The Shard itself is clearly a monument to and a mausoleum of speculative capitalism: most of the floors were empty and the residential spaces are simply glass-and-titanium piggy banks for various shady types, but the experience was still fun. I enjoyed the Americans in the lift explaining that £35 was a lot of money for a building and a view which were both disappointing compared with the big tower in Jacksonville. Judge for yourself.  I enjoyed the people on the viewing platform, discussing mortgages and yoga classes while staring idly out at one of the world's most historic and cosmopolitan cities. I appreciated the wit of an architect who designed a photography deck encased in blurry, highly-reflective glass, and I enjoyed the way the price of a cup of tea rose exponentially the higher you got up this glorious folly. 

Is it better than Jacksonville? Well, given that the view encompasses every postcard of London you can buy, plus the opening credits of Eastenders and Yes Minister, I'd have to say yes, despite never having had the pleasure of Jacksonville or indeed Florida (I've been to Fayetteville, AR and Austin, TX: that's quite enough). By day, the scale of the city and its geography are revealed. By night, the city as a set of networks becomes clear. However, I'm always a bit dubious about these superior-perspective panoramas: they encourage a sense of domination, rendering the messy life of ordinary humanity invisible. It's no coincidence that mountaineering, hobby flying, aerial photography and aerial bombing were largely pioneered by the same small clique of extremely rightwing men in the early decades of the 20th century.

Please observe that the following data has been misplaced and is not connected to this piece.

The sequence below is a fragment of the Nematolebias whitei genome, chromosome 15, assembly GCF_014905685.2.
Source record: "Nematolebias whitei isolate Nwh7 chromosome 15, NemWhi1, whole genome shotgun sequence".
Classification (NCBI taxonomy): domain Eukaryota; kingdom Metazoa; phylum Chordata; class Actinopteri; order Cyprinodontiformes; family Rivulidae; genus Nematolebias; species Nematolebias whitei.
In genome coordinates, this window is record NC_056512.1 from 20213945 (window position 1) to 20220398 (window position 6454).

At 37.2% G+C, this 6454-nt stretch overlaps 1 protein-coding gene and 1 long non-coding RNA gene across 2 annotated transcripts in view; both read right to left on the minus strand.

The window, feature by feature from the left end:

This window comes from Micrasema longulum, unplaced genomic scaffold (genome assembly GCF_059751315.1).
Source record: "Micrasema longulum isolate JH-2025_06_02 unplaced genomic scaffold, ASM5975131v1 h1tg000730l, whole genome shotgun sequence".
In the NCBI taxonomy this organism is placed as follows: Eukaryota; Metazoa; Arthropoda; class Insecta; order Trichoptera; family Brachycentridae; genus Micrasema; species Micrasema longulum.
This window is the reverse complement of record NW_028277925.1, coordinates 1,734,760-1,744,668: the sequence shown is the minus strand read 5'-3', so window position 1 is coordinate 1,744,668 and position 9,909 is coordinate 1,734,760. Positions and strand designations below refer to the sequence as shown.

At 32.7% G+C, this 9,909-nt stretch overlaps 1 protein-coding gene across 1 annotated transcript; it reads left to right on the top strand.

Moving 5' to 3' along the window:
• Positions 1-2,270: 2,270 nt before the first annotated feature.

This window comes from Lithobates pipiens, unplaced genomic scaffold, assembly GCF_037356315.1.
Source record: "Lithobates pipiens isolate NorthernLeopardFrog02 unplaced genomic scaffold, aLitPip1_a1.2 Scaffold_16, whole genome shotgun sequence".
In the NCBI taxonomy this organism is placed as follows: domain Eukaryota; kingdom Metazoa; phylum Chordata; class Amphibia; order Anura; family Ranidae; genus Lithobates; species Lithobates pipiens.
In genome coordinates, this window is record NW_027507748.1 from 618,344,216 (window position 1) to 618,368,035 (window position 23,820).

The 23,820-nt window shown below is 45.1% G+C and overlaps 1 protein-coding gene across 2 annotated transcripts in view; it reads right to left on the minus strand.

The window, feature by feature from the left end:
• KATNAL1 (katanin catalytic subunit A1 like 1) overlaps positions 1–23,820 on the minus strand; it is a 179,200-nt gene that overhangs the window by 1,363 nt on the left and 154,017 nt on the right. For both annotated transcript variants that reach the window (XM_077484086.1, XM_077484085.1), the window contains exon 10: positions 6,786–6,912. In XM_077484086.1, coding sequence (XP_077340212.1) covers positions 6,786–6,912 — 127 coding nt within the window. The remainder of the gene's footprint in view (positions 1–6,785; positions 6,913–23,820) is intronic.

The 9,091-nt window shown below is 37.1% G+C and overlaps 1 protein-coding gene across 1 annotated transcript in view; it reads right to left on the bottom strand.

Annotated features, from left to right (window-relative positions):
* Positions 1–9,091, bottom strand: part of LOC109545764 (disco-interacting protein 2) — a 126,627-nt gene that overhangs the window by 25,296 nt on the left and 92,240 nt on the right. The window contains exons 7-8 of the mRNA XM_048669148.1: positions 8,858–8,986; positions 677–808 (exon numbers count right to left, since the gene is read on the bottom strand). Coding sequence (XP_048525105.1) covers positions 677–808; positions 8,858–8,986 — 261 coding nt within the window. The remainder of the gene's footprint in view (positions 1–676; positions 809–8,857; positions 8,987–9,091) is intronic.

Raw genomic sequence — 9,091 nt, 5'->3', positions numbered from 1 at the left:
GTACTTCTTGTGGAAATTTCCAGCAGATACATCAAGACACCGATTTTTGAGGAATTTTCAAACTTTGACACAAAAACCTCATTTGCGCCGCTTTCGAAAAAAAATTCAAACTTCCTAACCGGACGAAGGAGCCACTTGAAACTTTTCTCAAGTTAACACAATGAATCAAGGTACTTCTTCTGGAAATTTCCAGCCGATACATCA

Thursday, 10 September 2020

Intermittent photos 8: Change and Decay

 These are from a visit to Calke Abbey in Derbyshire. It's very much a place that evokes differing reactions. The National Trust took it over from the last scion of the dynasty that built it, an old man who'd retreated to a room or two in this massive mansion as the impossibility of upkeep overwhelmed him. Rather than restore the place fully, the trust stabilised the building and its contents at the point they took possession. To people wanting to glory in the possessions and hegemony of the ruling classes, it's a deeply unsettling place: to those for whom 'mutatis mutandem' holds no fears it's an object lesson in decay…or perhaps progress: the best the National Trust could do for the family was to note that one of them once declined to attend a public hanging. While they owned vast estates, they made absolutely no contribution to public life, preferring (as the endless rooms of taxidermy attest) to shoot anything that moved across several continents. It's enough to make one turn to Matthew Arnold whose habitual term for the toffs was 'Barbarians'. 

Tuesday, 1 September 2020

Intermittent Photos 7 - back to Puck Fair.

 Yes, more pictures of horses and people at the world-famous (in Kerry) Puck Fair and the lesser-known Beaufort Threshing Fair - from 2015 this time. 

All the food miles undertaken on the hoof

Funfair ride

Derek Ryan

Gillian's Hot Dogs, 2 a.m.

Hipster blacksmith

World's Greatest Funfair Ride (also available: JCB Challenge; Pitchfork Against The Clock; Leaf Blower Volleyball)